Article published Mar 15, 2008
Sarnia issues warning after benzene vapor leak at plant
Officials: 'Code 6' was precaution, lifted Friday night
By JACK POIRIER
Special to the Times Herald
Residents of southeast Sarnia were ordered to close their windows
and stay indoors Friday following a benzene vapor leak at Imperial Oil.
officials said the release occurred shortly before 4 p.m. after a
storage tank collapsed in an area of the plant near the St. Clair River.
police issued a shelter-in-place order an hour later for residents
south of Wellington Street and west of Mitton Street, advising them to
stay indoors and to close all windows and air intakes.
Benzene is a component of gasoline and a known carcinogen.
emergency CVECO Code 8 was issued, which notifies of a potential
problem in Chemical Valley. A Code 6 followed, which calls for full
traffic control in response to a toxic vapor release. Vidal Street was
closed in both directions.
Ferguson said the Code 6 was a precaution. It was lifted at 8:47 p.m.
cause of the tank collapse still is being investigated. Ferguson said
company firefighters quickly contained the vapors by dousing the tank
with foam, and remained on standby. No one was injured during the
incident, she said.
Imperial Oil spokeswoman Julie Ferguson was not sure about the age of the tank and when maintenance most recently was done.
"We have a very good tank (and equipment inspection) program," she said.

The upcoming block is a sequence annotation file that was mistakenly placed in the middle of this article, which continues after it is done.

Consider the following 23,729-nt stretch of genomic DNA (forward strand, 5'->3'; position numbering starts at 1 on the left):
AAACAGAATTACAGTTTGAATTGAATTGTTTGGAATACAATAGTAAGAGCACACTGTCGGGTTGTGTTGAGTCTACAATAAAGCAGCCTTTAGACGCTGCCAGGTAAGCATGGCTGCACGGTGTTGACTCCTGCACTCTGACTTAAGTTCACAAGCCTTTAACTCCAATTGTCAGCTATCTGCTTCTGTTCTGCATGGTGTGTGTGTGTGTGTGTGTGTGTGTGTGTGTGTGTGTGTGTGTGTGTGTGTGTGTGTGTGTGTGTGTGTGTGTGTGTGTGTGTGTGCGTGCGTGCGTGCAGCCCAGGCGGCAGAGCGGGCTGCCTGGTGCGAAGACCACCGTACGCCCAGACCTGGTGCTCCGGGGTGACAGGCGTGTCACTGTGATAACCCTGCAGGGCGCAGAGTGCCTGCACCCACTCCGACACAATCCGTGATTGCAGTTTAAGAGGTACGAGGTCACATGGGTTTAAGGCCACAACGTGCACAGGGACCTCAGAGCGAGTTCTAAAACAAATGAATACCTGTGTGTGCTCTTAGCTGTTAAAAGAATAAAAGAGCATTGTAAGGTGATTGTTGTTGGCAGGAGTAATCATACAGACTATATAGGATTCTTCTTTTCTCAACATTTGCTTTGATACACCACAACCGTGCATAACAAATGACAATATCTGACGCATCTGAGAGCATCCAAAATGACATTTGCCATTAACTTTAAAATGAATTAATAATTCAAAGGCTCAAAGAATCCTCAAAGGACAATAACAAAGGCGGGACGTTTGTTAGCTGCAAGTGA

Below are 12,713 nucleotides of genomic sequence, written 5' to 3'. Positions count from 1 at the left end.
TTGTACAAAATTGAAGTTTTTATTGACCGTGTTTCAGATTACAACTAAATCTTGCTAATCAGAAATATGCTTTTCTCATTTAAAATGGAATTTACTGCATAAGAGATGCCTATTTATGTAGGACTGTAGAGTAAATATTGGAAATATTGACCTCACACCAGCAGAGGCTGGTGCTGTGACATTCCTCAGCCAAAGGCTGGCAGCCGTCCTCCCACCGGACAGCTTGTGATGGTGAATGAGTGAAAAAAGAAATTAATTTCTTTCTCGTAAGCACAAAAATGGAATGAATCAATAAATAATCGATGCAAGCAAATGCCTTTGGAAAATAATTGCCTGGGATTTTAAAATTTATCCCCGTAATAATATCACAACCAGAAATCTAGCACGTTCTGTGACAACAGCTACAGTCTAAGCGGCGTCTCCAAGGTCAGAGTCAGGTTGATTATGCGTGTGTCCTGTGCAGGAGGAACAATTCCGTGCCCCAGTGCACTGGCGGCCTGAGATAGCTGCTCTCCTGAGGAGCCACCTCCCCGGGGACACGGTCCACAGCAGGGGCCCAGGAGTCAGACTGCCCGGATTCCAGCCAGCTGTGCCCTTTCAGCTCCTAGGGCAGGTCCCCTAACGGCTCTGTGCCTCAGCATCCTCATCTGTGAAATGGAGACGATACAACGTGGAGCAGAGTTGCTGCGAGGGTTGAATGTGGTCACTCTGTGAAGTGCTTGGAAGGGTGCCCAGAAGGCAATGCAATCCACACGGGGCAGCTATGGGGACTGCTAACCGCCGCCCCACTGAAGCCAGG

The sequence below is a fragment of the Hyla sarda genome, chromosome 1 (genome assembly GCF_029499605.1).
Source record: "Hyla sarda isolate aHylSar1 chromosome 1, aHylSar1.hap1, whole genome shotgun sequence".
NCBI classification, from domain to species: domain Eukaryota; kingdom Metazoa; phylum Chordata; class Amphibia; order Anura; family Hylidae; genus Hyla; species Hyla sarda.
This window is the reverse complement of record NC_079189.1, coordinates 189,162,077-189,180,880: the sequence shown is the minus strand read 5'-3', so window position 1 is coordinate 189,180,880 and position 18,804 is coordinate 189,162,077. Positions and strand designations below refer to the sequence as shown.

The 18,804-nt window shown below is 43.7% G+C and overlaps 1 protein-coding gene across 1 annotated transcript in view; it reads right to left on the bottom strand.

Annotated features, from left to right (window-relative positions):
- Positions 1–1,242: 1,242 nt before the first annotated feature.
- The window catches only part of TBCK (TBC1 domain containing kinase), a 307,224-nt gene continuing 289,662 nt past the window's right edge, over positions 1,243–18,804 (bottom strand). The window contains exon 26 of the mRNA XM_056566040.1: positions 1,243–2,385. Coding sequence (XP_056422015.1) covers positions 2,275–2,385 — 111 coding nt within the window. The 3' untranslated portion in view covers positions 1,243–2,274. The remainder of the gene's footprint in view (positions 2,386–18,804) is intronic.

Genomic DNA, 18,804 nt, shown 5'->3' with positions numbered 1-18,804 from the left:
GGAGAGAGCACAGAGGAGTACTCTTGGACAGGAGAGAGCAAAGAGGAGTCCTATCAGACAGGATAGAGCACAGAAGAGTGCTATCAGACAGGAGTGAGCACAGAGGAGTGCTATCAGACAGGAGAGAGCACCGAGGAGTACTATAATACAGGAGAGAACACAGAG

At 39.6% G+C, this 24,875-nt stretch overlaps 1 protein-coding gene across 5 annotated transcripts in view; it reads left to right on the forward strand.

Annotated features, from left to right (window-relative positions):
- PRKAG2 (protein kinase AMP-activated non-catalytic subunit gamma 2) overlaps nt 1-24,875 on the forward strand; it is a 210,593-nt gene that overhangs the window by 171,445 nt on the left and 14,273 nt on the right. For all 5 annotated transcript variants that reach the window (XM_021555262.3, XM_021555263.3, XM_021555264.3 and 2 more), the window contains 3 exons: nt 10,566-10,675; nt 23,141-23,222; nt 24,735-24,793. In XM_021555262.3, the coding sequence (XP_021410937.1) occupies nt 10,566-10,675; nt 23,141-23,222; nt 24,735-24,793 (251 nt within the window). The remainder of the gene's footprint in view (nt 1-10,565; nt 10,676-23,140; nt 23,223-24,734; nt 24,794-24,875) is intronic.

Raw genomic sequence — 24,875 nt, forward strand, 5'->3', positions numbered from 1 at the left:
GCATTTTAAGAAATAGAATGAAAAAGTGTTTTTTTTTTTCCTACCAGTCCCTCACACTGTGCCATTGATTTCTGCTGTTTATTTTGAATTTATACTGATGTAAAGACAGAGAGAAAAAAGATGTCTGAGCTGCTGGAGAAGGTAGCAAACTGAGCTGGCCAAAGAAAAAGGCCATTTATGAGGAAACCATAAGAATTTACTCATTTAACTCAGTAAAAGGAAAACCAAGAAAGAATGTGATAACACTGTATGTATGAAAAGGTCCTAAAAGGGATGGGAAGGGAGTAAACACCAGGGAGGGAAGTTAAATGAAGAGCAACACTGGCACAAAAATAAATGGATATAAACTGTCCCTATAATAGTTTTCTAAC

emergency co-ordinator Cal Gardner said Sarnia's Emergency Management
Primary Control Group met at police headquarters in response to the
Gardner said Imperial Oil officials provided
regular updates on reported benzene levels, which were detected as high
as 0.4 parts per million. The Ontario Ministry of Labour recently set
the occupational exposure limit at 1 part per million, based on an
eight-hour work day.
"The readings are low," Gardner said.
At the time of the shelter-in-place order, southeast winds were reported at 11 kilometers per hour.
Friedland, St. Clair County Homeland Security Emergency Management
Director, said his office was told of the leak and it notified the
Marysville Fire Department, since the wind was blowing in that
direction, and Port Huron city officials.
were given the option of using emergency management's equipment to
monitor the air, but chose not to. He said if the leak posed a
significant threat, residents would have been notified immediately by
radio and TV broadcasts.
Friedland said there are hazardous gases
throughout the county, whether they come from Sarnia or are being
shipped through the county.
"We have gases all over this county,"
he said. "That's one of the reasons we do have a hazardous material
response team - the volume of chemicals."
Sarnia residents were
alerted by radio and an emergency TV broadcast. A Port Huron police
dispatcher knew nothing about the release about 5:30 p.m. when notified
by the Sarnia Observer newspaper.
"We haven't heard anything. Nobody has been called, and I've been here all day," dispatcher Shannon Rees said.